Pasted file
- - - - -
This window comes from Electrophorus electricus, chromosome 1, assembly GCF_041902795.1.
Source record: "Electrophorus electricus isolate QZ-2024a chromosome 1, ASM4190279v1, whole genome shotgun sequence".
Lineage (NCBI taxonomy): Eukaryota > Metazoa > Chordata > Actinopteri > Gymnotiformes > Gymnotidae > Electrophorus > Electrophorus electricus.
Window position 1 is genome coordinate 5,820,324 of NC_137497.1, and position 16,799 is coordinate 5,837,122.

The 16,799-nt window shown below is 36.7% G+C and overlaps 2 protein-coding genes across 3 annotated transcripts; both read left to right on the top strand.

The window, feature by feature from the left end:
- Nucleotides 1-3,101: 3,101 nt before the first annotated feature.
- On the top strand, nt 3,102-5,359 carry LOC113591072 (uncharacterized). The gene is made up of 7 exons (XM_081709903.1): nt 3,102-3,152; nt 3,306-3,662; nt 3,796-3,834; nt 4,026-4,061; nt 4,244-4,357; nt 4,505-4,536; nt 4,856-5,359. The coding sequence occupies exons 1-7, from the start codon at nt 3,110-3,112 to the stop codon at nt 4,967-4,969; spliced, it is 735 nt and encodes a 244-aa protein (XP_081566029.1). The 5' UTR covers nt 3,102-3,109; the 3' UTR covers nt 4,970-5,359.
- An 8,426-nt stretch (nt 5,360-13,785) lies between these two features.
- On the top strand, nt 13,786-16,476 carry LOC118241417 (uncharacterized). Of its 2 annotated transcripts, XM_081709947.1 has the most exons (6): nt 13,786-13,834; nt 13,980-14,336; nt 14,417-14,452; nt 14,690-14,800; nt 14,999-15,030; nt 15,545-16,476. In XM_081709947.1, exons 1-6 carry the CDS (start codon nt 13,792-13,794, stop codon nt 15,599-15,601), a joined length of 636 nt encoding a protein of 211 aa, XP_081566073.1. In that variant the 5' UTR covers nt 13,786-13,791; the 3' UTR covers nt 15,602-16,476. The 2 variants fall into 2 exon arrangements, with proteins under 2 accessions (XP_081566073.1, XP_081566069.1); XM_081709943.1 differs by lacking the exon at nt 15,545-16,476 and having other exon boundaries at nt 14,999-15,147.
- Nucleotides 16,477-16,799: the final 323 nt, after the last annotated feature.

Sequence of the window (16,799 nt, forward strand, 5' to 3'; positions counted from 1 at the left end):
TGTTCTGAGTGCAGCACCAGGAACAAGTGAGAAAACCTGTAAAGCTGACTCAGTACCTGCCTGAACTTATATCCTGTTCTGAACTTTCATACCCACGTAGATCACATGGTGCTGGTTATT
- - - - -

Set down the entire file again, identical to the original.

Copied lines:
This window comes from Electrophorus electricus, chromosome 1, assembly GCF_041902795.1.
Source record: "Electrophorus electricus isolate QZ-2024a chromosome 1, ASM4190279v1, whole genome shotgun sequence".
Lineage (NCBI taxonomy): Eukaryota > Metazoa > Chordata > Actinopteri > Gymnotiformes > Gymnotidae > Electrophorus > Electrophorus electricus.
Window position 1 is genome coordinate 5,820,324 of NC_137497.1, and position 16,799 is coordinate 5,837,122.

The 16,799-nt window shown below is 36.7% G+C and overlaps 2 protein-coding genes across 3 annotated transcripts; both read left to right on the top strand.

The window, feature by feature from the left end:
- Nucleotides 1-3,101: 3,101 nt before the first annotated feature.
- On the top strand, nt 3,102-5,359 carry LOC113591072 (uncharacterized). The gene is made up of 7 exons (XM_081709903.1): nt 3,102-3,152; nt 3,306-3,662; nt 3,796-3,834; nt 4,026-4,061; nt 4,244-4,357; nt 4,505-4,536; nt 4,856-5,359. The coding sequence occupies exons 1-7, from the start codon at nt 3,110-3,112 to the stop codon at nt 4,967-4,969; spliced, it is 735 nt and encodes a 244-aa protein (XP_081566029.1). The 5' UTR covers nt 3,102-3,109; the 3' UTR covers nt 4,970-5,359.
- An 8,426-nt stretch (nt 5,360-13,785) lies between these two features.
- On the top strand, nt 13,786-16,476 carry LOC118241417 (uncharacterized). Of its 2 annotated transcripts, XM_081709947.1 has the most exons (6): nt 13,786-13,834; nt 13,980-14,336; nt 14,417-14,452; nt 14,690-14,800; nt 14,999-15,030; nt 15,545-16,476. In XM_081709947.1, exons 1-6 carry the CDS (start codon nt 13,792-13,794, stop codon nt 15,599-15,601), a joined length of 636 nt encoding a protein of 211 aa, XP_081566073.1. In that variant the 5' UTR covers nt 13,786-13,791; the 3' UTR covers nt 15,602-16,476. The 2 variants fall into 2 exon arrangements, with proteins under 2 accessions (XP_081566073.1, XP_081566069.1); XM_081709943.1 differs by lacking the exon at nt 15,545-16,476 and having other exon boundaries at nt 14,999-15,147.
- Nucleotides 16,477-16,799: the final 323 nt, after the last annotated feature.

Sequence of the window (16,799 nt, forward strand, 5' to 3'; positions counted from 1 at the left end):
TGTTCTGAGTGCAGCACCAGGAACAAGTGAGAAAACCTGTAAAGCTGACTCAGTACCTGCCTGAACTTATATCCTGTTCTGAACTTTCATACCCACGTAGATCACATGGTGCTGGTTATT